The Dakota Access Pipeline Protest: American Rupture and Unity


On January 24, four days into his new administration, Trump signed an executive order advancing the construction of the Dakota Access Pipeline, a 1,172 mile-long underground oil pipeline which will run from North Dakota to Illinois. While the construction is expected to create over 12,000 new jobs and the pipeline itself is designed to transport […]

YU Students React to the JOFA Conference

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At 9:00 am on Sunday, January 15th, over 1,200 men and women crowded into the Roone Arledge Auditorium of Columbia University. The many rows of seats were quickly taken, and a host of stragglers filed upstairs to fill the overflow seating area. As event coordinators would note throughout the day, the attendance had far exceeded […]

The History and Controversy Behind the Second Avenue Subway

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As New Yorkers celebrated the end of an eventful 2016 and the beginning of the new year, commuters had one more thing to celebrate this New Year’s Day—the opening of the Second Avenue Subway. The $4.5 billion project, which extended the Q line from the existing station at Lexington Avenue and 63rd Street to Second […]

Coverage of the Battery Park Protest


NEW YORK. This past Sunday, January 29th, a protest was held in response to President Trump’s recent executive order to ban incoming immigrants, a ban that specifically targets Muslim refugees. After a tumultuous day at the JFK Airport, with several passengers being detained and questioned, this protest came together quickly and hosted a variety of […]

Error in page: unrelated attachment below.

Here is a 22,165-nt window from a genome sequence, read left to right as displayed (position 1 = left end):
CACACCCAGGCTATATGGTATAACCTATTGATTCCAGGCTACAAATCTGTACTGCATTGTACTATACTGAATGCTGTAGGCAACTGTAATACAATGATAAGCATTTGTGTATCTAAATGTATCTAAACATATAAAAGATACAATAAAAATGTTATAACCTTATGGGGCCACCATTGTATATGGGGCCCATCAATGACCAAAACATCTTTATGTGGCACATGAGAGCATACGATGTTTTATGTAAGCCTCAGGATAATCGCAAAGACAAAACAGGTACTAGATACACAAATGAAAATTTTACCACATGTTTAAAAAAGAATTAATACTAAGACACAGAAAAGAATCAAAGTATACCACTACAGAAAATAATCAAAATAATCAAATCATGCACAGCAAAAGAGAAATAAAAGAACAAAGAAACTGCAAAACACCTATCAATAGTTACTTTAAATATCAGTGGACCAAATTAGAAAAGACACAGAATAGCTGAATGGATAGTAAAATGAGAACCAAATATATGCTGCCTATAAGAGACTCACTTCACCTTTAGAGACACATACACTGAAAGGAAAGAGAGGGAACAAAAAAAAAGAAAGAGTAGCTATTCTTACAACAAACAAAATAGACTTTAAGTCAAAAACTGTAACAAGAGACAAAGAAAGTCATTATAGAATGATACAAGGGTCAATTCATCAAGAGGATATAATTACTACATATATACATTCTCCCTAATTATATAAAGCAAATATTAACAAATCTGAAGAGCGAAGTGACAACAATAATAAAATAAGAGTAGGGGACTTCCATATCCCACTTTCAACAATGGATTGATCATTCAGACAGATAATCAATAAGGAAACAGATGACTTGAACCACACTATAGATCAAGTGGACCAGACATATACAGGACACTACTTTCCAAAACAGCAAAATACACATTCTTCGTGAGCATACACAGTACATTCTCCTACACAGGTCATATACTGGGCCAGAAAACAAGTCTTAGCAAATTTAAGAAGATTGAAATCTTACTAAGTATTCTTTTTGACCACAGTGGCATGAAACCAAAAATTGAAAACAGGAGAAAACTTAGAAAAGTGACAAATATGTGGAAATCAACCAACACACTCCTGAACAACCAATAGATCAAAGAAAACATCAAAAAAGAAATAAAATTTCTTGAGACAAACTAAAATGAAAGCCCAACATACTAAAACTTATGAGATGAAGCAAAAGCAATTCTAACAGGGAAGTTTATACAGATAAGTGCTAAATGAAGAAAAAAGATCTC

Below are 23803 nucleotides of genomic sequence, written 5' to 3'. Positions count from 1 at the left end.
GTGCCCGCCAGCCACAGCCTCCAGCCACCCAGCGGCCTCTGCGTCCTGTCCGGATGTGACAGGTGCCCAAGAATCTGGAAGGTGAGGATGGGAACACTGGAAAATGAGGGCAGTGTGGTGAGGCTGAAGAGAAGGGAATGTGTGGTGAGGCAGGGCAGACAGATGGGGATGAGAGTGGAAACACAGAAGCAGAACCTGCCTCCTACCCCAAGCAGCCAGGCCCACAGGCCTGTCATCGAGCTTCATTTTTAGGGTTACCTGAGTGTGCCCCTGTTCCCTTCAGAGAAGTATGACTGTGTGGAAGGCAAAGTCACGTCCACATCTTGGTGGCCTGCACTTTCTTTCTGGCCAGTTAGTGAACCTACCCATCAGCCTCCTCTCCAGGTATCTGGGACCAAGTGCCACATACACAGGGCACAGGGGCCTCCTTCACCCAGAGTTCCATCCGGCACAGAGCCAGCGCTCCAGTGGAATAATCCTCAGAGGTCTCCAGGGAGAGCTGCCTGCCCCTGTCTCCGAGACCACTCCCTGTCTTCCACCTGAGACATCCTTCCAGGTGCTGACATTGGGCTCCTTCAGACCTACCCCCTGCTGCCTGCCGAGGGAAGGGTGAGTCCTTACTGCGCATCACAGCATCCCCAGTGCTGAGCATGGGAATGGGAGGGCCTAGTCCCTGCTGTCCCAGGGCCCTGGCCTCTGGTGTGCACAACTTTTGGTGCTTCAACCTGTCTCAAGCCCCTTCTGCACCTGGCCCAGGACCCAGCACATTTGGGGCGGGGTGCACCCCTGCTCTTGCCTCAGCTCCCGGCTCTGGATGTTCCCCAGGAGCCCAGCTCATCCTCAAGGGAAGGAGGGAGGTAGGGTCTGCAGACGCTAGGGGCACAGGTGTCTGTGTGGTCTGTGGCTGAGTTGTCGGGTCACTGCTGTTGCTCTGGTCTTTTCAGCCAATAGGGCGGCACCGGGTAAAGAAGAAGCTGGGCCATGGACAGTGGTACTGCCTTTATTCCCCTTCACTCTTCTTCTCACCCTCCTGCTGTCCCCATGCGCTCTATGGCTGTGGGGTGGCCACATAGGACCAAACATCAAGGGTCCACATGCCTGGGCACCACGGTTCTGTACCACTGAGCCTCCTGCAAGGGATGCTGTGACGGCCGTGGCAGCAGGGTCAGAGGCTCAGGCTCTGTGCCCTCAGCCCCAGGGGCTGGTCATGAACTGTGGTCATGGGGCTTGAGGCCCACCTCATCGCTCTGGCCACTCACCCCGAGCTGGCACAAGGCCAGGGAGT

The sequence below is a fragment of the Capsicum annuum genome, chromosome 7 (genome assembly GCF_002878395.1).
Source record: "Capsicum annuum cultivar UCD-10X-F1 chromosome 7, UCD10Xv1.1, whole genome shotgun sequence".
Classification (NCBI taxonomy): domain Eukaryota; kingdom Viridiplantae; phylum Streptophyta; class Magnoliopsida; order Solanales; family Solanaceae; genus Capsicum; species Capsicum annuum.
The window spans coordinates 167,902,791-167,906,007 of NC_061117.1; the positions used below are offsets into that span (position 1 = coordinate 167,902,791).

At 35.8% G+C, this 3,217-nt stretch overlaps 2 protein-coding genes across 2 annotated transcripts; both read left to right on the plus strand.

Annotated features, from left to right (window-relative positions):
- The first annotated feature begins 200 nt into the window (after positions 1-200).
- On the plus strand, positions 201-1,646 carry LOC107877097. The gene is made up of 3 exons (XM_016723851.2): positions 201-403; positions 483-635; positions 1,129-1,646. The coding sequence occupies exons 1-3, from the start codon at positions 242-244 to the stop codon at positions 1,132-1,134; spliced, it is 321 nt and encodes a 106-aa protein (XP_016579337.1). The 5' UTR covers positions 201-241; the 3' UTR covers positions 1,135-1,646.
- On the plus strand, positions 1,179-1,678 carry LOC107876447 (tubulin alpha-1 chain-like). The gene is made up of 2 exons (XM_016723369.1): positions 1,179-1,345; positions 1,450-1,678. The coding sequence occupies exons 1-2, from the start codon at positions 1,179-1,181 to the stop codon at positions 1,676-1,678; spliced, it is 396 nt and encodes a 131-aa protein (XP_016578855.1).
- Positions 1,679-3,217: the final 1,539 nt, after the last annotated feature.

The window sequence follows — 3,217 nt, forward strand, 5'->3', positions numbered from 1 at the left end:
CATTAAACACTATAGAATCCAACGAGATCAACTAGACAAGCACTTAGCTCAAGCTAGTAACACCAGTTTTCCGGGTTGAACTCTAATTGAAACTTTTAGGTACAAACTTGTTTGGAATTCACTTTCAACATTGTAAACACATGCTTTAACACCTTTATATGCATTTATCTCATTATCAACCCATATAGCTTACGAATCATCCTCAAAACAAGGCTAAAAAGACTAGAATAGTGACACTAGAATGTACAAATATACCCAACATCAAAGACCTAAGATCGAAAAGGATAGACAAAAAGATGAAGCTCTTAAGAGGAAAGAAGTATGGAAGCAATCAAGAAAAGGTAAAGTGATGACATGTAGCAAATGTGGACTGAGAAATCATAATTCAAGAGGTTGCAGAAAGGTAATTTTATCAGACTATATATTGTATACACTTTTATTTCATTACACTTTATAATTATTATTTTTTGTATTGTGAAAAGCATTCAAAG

The Fallacy of the MMR-Autism Link


In 1998, British gastroenterologist and medical researcher Andrew Wakefield published a paper in a UK medical journal, The Lancet, alleging that the MMR (measles, mumps, rubella) vaccine caused children to develop autism. He also claimed that it could lead to bowel disease, hence why a gastroenterologist was involved in the first place, but it’s the […]



In Hebrew, “tikva” means hope. “Tikva” also means hope for hundreds of Jewish children in Odessa, Ukraine who are orphans, or suffering from extreme poverty, neglect or abuse. Tikva is the name of the orphanage that takes these children in—feeding, clothing, loving and helping them to heal. In the early 1900’s, Odessa, the third largest […]

The Fight for the American Museum of Women’s History

An aerial view of Washington, D.C., focusing on the United States Capitol.

Out of the 2,400 National Historic Landmarks in the United States, 5% are dedicated to a woman’s achievement. There are 5,193 public statues in the country, but only 294 are statues of women. The National Parks Service maintains forty-four memorials, and not one is for a woman. In New York City, one of the most […]

The Y-Studs: They Never Let Us Down


During reading week at Yeshiva University, the beit midrash is packed with students preparing for their finals. At a table by the window, Dafna Meyers puts down her seforim, picks up her headphones and takes a much needed break to listen to “Don’t Let Me Down/Closer,” the Y-Studs’ newest song. She soon has another friend […]

Having the Menstruation Conversation, Period.


Recently, New York removed what came to be known as the ‘tampon tax,’ a former luxury tax that was applied when someone would purchase menstrual pads or tampons. The controversy surrounding this tax was in regard to the idea that feminine hygiene products fall within the category of a ‘luxury’ item, in contrast to items […]

The Alt-Right Fight


College students like to one-up each other. They are constantly trying to outdo one another in the internships they apply for, the courses they take, and the large words and complex terms they throw around. To make themselves seem smarter, they employ the use of sesquipedalian terminology to embellish the less than ordinary points they […]